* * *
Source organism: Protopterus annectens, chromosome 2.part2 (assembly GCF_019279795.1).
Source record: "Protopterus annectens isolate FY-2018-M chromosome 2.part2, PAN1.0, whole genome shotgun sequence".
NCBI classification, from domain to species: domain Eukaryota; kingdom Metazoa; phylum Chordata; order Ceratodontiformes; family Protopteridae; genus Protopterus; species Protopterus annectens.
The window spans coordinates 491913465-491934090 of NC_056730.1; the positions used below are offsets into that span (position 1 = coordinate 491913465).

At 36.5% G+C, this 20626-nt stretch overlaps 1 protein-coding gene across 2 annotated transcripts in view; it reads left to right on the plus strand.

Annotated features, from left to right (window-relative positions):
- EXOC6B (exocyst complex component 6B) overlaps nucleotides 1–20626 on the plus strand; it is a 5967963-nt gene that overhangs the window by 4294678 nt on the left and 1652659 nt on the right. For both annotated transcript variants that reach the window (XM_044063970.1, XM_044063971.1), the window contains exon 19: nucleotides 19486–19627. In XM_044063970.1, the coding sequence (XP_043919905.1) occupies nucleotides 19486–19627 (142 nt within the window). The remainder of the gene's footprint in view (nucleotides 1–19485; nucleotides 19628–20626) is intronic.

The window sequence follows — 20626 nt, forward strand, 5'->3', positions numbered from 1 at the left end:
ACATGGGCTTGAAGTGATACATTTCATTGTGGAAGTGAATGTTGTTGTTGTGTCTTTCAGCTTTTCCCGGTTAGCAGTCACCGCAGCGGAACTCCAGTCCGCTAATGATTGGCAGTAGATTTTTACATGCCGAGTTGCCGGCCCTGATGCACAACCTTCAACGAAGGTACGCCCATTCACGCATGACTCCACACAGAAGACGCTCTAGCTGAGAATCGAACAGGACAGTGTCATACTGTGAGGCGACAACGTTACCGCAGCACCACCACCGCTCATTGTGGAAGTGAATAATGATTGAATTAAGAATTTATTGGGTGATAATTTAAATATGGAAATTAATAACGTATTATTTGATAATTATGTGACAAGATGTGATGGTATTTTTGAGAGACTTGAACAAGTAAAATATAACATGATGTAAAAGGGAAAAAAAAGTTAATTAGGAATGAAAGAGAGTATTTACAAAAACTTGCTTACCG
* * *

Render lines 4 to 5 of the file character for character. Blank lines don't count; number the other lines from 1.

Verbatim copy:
The window spans coordinates 491913465-491934090 of NC_056730.1; the positions used below are offsets into that span (position 1 = coordinate 491913465).

At 36.5% G+C, this 20626-nt stretch overlaps 1 protein-coding gene across 2 annotated transcripts in view; it reads left to right on the plus strand.